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The #alt-ac workshop on alternative careers in academia that opened (or preceded) the HASTAC conference last night was phenomenal. Part of what I appreciated so much was a discussion of how the whole idea of #alt-ac, looking for careers after your PhD other than tenure track faculty positions, is a response to the general crisis of education that we're all living through. Cathy Davidson has recently written an excellent article about the UC Davis police brutality against students simply engaged in reimagining education and demanding better education. I was heartened to hear, in response to my question, that yes, the presenters of the workshop see the idea of #alt-ac as a way of responding to the changing nature of academia but also as a possible means of staying in academia and transforming it from within. While there have been some important critiques of the idea of occupation as a strategy for liberation, if you're interested in #occupy, see my recent post on #OccupyData, happening in a city near you!

One presenter, though, responded by saying that the idea of tenure is problematic because it reinforces unnecessary hierarchies. I think there is along conversation to be had there, but I do worry about the trend away from tenure signalling a larger trend of neoliberalization of education, rather than a radical horizontalist pedagogical approach.

Another issue that struck me was the underlying politics of so much of the discussion that went largely unstated as we discussed job calls and cover letters. One workshop attendee told me afterwards of how her interest in #alt-ac is partly driven by the immigration issues she faces, pointing to the way that adjuncting, while grossly underpaid and overworked, is still even a privileged path that some people can't take. The discussion also made me recall a woman of color faculty member in the UCSD Visual Arts department who was in a Tenure Track job but was denied tenure, also pointing to the larger social conflicts shaping our chances of getting academic jobs.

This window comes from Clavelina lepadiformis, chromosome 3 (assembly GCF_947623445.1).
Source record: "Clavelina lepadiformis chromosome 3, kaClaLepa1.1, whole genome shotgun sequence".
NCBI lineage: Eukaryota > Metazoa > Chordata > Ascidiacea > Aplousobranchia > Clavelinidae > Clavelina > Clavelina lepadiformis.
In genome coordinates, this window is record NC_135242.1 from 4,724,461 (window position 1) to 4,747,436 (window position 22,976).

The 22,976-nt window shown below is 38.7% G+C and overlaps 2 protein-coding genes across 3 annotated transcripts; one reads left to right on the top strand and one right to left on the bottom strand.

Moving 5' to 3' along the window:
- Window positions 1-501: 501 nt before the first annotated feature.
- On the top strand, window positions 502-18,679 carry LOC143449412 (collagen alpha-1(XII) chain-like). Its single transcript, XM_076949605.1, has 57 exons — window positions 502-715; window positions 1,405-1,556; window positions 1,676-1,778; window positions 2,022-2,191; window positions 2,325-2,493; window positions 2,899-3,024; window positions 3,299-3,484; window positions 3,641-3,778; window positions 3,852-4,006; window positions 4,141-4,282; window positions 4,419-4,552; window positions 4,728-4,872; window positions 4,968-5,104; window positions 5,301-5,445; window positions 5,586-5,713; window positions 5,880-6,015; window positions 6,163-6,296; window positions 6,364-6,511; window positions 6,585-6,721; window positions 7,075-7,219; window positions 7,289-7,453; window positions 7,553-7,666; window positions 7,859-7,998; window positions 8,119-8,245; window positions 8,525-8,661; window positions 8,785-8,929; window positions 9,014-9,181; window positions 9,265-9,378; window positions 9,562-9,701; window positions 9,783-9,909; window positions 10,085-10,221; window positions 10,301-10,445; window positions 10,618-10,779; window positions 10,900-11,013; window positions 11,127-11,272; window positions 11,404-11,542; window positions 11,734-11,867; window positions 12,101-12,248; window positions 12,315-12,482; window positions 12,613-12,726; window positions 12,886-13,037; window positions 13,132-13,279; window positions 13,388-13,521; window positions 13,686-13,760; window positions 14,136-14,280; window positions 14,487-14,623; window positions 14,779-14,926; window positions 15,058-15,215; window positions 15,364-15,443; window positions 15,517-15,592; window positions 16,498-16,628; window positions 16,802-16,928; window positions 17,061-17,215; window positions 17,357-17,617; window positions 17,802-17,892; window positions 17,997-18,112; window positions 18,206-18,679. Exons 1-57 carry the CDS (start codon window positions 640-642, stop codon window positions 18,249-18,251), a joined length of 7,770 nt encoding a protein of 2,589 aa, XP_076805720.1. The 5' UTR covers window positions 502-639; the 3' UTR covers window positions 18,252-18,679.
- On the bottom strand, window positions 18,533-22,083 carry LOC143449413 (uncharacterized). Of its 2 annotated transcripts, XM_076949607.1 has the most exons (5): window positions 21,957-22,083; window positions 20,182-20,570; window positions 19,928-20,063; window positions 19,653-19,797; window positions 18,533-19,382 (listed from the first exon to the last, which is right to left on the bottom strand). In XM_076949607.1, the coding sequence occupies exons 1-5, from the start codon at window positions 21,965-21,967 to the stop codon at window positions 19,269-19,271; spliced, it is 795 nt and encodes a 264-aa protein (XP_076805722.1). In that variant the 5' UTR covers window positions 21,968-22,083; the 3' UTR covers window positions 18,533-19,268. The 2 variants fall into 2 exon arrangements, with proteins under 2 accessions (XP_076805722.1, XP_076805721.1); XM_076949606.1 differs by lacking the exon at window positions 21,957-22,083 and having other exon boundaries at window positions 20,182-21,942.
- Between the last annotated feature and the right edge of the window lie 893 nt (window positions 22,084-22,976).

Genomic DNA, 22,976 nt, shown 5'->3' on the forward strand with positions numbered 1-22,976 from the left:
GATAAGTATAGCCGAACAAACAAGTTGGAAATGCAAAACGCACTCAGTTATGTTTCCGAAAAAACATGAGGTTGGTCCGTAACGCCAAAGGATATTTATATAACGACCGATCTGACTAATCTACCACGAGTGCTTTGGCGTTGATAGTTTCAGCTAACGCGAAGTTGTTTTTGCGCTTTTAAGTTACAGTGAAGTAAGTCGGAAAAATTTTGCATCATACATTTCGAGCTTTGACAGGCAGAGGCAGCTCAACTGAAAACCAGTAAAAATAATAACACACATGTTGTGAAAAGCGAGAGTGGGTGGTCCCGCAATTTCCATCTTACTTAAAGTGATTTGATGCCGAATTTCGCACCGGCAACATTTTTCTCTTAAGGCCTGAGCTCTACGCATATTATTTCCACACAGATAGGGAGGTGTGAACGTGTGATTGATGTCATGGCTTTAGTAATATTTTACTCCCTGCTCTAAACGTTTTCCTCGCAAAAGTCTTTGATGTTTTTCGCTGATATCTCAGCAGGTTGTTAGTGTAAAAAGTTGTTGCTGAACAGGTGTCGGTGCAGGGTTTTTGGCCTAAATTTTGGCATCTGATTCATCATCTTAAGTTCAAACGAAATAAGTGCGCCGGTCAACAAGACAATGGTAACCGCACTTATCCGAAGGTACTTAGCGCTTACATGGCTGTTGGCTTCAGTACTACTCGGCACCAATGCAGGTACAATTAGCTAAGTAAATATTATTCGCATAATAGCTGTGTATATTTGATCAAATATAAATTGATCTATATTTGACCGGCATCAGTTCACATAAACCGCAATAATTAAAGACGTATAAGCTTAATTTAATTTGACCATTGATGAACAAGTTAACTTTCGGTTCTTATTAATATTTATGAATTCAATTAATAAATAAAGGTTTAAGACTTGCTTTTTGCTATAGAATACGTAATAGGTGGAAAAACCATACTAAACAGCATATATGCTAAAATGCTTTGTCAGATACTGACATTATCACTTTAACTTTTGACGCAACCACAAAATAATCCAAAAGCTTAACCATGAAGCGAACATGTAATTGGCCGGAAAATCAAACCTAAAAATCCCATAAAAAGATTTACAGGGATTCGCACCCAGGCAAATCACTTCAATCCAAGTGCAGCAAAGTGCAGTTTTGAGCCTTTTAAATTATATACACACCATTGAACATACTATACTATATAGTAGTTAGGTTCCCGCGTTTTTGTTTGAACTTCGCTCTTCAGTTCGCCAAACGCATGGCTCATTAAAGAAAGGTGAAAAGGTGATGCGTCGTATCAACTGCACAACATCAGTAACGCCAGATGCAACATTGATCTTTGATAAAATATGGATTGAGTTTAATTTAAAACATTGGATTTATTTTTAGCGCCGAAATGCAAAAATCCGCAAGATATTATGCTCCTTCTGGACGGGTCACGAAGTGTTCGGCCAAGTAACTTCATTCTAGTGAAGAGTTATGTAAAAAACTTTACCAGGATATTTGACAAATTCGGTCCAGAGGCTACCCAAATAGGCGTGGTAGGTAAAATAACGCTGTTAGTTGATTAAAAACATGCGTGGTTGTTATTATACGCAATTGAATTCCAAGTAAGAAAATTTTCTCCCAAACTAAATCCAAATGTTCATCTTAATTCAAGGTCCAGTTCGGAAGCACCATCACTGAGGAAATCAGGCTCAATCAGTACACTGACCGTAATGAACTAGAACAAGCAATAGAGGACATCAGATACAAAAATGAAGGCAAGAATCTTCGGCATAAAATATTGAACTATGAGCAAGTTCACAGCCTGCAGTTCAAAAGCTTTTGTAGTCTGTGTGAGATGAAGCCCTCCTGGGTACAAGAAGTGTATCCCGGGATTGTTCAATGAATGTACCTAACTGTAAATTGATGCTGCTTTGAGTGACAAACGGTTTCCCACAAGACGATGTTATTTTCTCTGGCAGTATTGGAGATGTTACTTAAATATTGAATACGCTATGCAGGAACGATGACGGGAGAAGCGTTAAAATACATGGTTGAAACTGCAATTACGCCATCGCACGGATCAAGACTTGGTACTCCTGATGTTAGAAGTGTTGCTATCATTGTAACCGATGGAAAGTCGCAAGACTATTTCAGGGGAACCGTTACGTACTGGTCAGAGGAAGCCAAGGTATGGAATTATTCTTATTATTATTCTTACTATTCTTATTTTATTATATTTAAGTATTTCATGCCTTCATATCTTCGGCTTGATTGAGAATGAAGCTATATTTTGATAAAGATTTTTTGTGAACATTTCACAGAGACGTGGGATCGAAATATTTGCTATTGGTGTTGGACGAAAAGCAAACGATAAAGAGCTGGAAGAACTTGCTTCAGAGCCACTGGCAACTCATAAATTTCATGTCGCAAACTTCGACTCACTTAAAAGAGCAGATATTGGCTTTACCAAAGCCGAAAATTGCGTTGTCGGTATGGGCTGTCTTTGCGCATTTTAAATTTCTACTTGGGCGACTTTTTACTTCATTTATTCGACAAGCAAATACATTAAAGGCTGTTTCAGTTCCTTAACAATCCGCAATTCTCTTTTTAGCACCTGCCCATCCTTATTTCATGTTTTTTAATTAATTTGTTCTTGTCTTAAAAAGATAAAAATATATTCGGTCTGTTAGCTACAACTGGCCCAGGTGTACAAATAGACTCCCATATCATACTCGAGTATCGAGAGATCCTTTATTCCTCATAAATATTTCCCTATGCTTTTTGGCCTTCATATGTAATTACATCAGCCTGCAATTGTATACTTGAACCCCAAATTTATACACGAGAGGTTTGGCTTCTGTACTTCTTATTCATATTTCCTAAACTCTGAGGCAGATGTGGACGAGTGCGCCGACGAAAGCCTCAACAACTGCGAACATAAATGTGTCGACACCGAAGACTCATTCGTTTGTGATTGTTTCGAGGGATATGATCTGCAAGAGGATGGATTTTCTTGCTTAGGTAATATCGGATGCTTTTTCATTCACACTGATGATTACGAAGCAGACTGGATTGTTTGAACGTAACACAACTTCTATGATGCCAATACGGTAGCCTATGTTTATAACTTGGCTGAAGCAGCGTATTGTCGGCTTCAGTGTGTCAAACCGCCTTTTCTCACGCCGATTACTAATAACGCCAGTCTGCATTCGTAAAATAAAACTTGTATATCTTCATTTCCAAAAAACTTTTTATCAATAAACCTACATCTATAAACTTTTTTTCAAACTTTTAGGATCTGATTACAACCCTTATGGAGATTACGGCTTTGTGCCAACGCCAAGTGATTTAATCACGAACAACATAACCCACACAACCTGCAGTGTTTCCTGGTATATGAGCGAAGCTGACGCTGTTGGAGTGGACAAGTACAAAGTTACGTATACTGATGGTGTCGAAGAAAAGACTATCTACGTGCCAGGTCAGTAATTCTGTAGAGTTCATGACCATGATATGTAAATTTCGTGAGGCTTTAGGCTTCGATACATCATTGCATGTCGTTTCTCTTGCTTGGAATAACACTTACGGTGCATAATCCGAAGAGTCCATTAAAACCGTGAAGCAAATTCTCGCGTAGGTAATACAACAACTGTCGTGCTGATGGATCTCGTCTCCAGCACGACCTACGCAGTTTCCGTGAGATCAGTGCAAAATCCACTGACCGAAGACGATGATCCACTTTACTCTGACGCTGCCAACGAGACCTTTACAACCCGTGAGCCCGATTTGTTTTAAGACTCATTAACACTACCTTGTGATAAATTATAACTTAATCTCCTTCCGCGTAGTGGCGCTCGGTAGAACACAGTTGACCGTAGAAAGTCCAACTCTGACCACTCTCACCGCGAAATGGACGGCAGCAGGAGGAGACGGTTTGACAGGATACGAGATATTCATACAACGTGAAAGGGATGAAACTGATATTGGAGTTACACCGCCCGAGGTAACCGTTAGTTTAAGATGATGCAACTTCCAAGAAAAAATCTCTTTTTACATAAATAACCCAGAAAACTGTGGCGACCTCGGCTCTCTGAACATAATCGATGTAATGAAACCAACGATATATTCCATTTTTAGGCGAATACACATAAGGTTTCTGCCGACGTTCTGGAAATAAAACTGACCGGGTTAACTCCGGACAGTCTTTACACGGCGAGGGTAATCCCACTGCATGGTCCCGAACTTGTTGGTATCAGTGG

One thing I realized in the workshop was that I had been an #alt-ac for a while and not even known it. After graduating from UCSD with my MFA (and having an MA from EGS and tons of student debt) I tried being an adjunct for almost two years. The constant instability and constant need to find a new job every ten weeks was grating. Upon hearing that there was a position opening up literally one building over from the Visual Arts department, in Sixth College, I jumped at the opportunity. Working with Liz Losh, I was Interim Associate Director of Art and Technology at Sixth College for about a year before I was accepted into a PhD program at USC and decided to move to LA. Yet I could have possibly stayed in that position in the long term. The specific lessons here, in response to the skilshare impetus of the #alt-ac workshop, are that there are a lot of jobs on campuses that you might not be looking for, such as an administrator for an undergraduate writing program or a university art gallery, both parts of my position at sixth. In fact, many undergraduate core curriculum programs are being currently transformed to be more interdisciplinary, technologically and socially engaged like the one at Sixth College. These transformations may mean more job openings for Digital Humanities scholars as well as for scholars in other disciplines. In addition to being a highly engaging and rewarding position at Sixth College, my position even included teaching one course a year, which gets to the point made at the #alt-ac workshops that library positions often are given courses to teach as well. Another of my favorite points last night was that if people other than professors start teaching more classes, maybe students can begin to imagine other futures for theselves and for the world.  


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